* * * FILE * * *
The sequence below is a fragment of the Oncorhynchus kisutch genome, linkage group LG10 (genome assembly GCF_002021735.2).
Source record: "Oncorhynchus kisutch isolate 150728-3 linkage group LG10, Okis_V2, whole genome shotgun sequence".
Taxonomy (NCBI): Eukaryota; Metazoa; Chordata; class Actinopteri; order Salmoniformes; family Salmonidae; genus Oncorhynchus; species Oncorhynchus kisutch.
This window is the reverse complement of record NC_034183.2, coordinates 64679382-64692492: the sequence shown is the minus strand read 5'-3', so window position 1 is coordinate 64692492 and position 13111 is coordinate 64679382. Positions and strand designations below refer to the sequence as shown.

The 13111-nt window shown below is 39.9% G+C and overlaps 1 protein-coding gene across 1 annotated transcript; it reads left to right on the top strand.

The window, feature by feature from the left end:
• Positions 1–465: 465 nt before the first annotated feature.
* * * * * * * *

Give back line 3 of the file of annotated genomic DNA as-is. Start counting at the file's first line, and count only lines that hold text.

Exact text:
Taxonomy (NCBI): Eukaryota; Metazoa; Chordata; class Actinopteri; order Salmoniformes; family Salmonidae; genus Oncorhynchus; species Oncorhynchus kisutch.